These pictures were taken by Roy Webb C.A. Multimedia Archivist of Special Collections|
at the J. Willard Marriott Library located in the University of Utah, Salt Lake City, UT.
This beautiful Model was made by a man that belongs to a "Model Building Club" in SLC. His name was unknown at the time of this posting, but thanks to Richard Noar, son of SLC Veteran,
Abraham A. Noar, S1c, we now know who this man is.
Here is the article that Richard Noar found on the Internet:
Deseret News, by Steve Fidel, Staff Writer: Published on May 5th, 1992
The U.S.S. Salt Lake City earned 11 battle stars during WWII before it was subjected to two aerial atomic blasts and then sunk as a target hull in 1948.
Now the heavy cruiser rests beneath 10,000 feet of water 130 miles west of Long Beach, CA. But its likeness has been re-created in a detailed model on display at the Fort Douglas Museum. Building the Salt Lake City played into a lifelong ambition for Salt Lake modeler Curt Grinaker, whose other naval modeling ventures include passenger and crew figures aboard the Enoch Train clipper ship, finished in 1981 and now on display at the Museum of Church History and Art west of Temple Square; and his re-creation of Christopher Columbus' Santa Maria, which he finished in 1982.
Grinaker undertook the project after modelers calling their group "Utah Ships" had its first meetings at the military museum at Fort Douglas. The group contemplated a major shipbuilding project, but Grinaker decided to build the model solo even though the museum could cover only the cost of materials, which ran about $2,400.
Much of that cost was tied up in research, which also soaked up a lot of time. Grinaker first started asking the National Archives for information about the ship during the fall of 1987. A full year passed before a volunteer at the archives' was assigned to dig out once-classified photographs and original drawings Grinaker used to start assembling the ship, which he finished one year ago.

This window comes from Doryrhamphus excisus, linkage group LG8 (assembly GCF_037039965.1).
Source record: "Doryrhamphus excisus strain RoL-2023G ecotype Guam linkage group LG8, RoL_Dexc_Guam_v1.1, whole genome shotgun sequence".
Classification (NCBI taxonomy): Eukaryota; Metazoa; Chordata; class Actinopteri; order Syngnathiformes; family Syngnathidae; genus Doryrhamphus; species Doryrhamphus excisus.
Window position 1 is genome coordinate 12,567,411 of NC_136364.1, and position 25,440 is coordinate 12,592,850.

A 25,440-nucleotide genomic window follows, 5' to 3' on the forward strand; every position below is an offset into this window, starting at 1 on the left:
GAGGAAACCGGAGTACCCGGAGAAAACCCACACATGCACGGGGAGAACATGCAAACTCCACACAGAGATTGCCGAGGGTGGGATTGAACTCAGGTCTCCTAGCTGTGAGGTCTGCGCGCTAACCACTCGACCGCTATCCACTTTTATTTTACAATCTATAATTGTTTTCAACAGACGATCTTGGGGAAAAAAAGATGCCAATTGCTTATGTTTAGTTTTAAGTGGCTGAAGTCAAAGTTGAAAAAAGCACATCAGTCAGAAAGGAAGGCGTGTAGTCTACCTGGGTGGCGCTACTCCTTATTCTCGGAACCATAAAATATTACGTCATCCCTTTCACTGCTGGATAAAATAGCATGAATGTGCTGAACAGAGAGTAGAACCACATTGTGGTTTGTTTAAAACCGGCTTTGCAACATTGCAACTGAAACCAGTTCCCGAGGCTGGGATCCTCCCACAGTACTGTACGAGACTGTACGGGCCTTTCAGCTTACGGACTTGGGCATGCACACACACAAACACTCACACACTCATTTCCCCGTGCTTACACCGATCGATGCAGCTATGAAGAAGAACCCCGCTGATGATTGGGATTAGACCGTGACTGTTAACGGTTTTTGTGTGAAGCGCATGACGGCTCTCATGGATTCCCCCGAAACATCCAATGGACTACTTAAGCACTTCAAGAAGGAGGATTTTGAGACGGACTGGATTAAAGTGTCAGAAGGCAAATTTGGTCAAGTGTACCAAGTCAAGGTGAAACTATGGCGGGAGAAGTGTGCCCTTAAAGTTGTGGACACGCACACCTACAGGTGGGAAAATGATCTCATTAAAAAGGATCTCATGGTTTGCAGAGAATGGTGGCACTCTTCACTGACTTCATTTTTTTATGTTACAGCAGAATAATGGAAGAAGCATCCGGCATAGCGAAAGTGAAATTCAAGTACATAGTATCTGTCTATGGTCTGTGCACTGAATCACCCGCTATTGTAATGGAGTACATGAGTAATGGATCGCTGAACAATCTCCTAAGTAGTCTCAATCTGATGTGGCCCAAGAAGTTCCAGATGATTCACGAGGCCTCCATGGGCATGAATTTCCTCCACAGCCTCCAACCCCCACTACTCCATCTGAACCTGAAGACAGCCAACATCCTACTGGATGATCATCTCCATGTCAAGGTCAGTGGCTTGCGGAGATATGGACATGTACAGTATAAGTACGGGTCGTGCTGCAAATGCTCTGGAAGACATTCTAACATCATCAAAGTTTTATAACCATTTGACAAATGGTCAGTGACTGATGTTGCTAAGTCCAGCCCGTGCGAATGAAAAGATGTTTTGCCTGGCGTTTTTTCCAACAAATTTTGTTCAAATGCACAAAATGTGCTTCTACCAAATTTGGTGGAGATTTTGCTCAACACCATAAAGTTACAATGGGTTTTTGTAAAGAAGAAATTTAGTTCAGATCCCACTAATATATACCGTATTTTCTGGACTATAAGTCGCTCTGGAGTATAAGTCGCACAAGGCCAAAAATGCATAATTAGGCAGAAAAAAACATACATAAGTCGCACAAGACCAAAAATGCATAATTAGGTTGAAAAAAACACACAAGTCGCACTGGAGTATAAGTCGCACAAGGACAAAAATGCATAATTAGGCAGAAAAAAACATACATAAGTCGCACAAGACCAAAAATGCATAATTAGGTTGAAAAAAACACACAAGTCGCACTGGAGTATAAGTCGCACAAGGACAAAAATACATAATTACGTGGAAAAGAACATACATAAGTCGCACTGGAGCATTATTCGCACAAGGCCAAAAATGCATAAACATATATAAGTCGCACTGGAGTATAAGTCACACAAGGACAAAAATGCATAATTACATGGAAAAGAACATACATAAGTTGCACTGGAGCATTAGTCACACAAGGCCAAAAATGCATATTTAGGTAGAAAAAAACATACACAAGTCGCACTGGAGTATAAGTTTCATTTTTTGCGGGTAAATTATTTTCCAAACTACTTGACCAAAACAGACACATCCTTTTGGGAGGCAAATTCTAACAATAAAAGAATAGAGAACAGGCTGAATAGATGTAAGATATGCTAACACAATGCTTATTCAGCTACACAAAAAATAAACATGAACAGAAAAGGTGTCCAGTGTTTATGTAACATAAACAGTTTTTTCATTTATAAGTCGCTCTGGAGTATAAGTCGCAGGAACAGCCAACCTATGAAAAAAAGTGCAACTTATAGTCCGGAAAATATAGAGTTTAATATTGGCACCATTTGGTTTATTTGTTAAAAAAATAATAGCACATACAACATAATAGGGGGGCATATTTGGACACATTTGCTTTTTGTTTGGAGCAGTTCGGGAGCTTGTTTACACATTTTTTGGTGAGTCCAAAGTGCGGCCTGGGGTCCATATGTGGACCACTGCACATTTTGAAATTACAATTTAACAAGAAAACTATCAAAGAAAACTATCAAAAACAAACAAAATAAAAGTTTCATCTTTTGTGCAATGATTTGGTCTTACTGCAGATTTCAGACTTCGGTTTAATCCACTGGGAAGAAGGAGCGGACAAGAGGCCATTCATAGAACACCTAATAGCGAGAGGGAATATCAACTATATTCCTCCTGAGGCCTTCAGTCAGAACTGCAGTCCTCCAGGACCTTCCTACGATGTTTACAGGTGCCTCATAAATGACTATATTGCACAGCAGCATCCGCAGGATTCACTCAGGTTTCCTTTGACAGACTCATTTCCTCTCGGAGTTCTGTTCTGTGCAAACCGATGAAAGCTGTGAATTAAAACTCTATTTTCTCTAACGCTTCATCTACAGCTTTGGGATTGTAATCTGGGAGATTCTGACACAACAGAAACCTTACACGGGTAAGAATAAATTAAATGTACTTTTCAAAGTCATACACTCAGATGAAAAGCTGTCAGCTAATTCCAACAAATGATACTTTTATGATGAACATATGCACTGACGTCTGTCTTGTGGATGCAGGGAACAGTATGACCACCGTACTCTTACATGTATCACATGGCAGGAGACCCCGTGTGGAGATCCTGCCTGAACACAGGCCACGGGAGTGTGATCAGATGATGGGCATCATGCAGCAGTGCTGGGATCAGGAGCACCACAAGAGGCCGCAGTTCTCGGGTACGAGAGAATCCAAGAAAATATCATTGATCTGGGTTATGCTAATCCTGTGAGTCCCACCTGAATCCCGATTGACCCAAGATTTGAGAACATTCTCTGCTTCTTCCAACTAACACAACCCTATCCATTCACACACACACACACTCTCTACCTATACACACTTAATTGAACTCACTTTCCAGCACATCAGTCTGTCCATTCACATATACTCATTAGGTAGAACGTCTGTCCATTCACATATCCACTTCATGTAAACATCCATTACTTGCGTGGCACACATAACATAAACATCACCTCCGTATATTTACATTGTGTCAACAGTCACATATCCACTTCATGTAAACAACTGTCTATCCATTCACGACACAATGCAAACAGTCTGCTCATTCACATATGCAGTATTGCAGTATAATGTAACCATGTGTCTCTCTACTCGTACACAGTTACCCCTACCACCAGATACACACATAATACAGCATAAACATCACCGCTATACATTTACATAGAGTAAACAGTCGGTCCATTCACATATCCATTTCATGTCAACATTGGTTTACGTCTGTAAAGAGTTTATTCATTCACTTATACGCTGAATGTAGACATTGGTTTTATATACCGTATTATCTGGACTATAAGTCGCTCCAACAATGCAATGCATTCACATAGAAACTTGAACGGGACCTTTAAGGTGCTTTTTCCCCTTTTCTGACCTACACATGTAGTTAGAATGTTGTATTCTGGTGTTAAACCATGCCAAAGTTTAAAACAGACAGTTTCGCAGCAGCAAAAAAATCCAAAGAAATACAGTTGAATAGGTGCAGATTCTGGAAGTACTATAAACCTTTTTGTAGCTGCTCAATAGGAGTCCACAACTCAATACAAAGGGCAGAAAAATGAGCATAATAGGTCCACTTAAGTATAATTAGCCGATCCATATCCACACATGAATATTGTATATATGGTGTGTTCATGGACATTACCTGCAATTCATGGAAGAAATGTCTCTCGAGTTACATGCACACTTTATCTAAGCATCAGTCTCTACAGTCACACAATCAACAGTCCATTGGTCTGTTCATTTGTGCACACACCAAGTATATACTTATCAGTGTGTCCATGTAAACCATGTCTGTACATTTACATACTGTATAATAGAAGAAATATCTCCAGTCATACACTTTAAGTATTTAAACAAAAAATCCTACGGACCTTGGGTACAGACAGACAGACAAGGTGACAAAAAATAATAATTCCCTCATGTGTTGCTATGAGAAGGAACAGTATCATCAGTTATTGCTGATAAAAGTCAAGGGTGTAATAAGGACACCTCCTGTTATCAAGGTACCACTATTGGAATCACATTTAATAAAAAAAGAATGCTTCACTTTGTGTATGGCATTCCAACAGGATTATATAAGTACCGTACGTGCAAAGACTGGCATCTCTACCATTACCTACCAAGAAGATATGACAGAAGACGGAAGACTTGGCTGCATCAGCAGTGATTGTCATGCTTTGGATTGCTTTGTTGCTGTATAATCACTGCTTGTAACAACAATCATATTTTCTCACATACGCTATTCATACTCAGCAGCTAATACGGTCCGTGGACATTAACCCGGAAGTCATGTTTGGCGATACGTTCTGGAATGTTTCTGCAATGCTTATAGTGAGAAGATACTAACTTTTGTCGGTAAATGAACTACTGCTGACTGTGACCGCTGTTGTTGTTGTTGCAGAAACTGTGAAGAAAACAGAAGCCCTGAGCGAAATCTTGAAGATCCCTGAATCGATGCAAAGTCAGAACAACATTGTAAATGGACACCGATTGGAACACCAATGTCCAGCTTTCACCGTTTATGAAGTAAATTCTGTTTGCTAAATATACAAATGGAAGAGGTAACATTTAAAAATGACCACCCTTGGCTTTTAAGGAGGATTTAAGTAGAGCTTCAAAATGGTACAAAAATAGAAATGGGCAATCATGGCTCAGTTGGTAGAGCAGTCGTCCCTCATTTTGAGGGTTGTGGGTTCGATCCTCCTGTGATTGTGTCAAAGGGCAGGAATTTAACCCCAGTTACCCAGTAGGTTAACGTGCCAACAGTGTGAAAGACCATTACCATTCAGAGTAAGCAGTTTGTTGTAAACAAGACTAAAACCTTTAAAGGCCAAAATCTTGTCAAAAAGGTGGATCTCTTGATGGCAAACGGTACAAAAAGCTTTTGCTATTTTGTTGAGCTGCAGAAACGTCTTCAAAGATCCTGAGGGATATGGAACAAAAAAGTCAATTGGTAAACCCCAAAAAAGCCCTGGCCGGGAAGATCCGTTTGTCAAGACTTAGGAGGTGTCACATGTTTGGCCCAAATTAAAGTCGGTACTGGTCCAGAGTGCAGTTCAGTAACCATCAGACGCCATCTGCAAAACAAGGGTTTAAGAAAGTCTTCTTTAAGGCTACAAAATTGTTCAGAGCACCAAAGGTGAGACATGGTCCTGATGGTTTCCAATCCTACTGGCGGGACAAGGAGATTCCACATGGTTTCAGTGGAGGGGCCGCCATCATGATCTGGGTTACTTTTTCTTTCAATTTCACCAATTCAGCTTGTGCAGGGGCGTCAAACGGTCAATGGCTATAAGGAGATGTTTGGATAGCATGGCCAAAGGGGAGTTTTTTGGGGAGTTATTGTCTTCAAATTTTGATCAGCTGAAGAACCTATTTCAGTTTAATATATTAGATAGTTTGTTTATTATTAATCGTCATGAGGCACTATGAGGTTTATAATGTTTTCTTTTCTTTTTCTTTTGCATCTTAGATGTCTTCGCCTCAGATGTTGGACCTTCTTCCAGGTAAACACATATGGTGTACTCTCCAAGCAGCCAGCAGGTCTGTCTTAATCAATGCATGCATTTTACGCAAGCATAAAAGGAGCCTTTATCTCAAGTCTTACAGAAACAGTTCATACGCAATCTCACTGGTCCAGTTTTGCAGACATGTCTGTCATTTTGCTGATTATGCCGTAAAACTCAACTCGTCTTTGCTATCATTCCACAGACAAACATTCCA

A fiberglass hull, bought from a California firm, needed only minor modifications to meet construction specifications. The rest of the 1/96-scale model was built from scratch out of fiberglass, aluminum, resin, wood and plastic.
The Salt Lake City underwent several modifications after being launched Jan. 23rd, 1929. Grinaker chose to represent the cruiser after its first major remodeling in May, 1943. His research of the ship's construction and modifications gave him a good dose of World War II history.
The Salt Lake City was returning from Wake Island as an escort for the carrier Enterprise and was 200 miles west of Pearl Harbor on Dec. 7th, 1941, when the ship received word of the Japanese Attack. It saw battle action at Wake Island, Midway and Samoa and was part of the task force that launched the B-25 Doolittle raids on Tokyo in April 1942.
American ships were poising to intercept the flow of Japanese vessels maintaining reinforcement to Guadalcanal, when the Salt Lake City sent out one of its catapult-launched search planes. But flares ignited in the cockpit and the plane crashed close to the ship.
Japanese flag officers saw the fire in the darkness and assumed they were seeing the signal flares from their own landing forces, so they responded with a blinker light that gave their location away to the Americans.
The Salt Lake City and companion cruisers, Boise, Helena and San Francisco, began firing on the Japanese ships, which initially thought their own forces were taking them under fire by mistake. About 30 minutes later, the American ships had sunk a Japanese destroyer and a cruiser, had destroyed a second cruiser and crippled a third.
The Salt Lake City continued to fight in the Pacific through the balance of the war with the Japanese. It was headed for deactivation in October 1945 after the war's end when it was diverted to atomic bomb tests at Bikini Atoll, where it was subjected to two aerial nuclear blasts. The ship was decommissioned Aug. 29th, 1946. It was sunk as a targe hull on May 25th, 1948.
The spectacular war record was one reason Grinaker chose to recreate the Salt Lake City instead of the USS Utah, an older battleship that had been converted to a target ship before it was sunk during the Japanese attack over Pearl Harbor.
At times, Grinaker said he spent 30 to 50 hours a week working on the ship, in addition to his marketing job with AT&T, just to get the project finished. But modeling remains both a professional pursuit and an avenue for adventure and relaxation that has stuck with him since childhood.
Grinaker hopes to win a commission from the museum to build another U.S.S. Salt Lake City - the Navy's Los Angeles-class nuclear attack submarine that was launched in Oct. of 1983.
Copyright 2012-Deseret News Publishing Co.
This Model is also show in the Personal section for Sandy Oppenheimer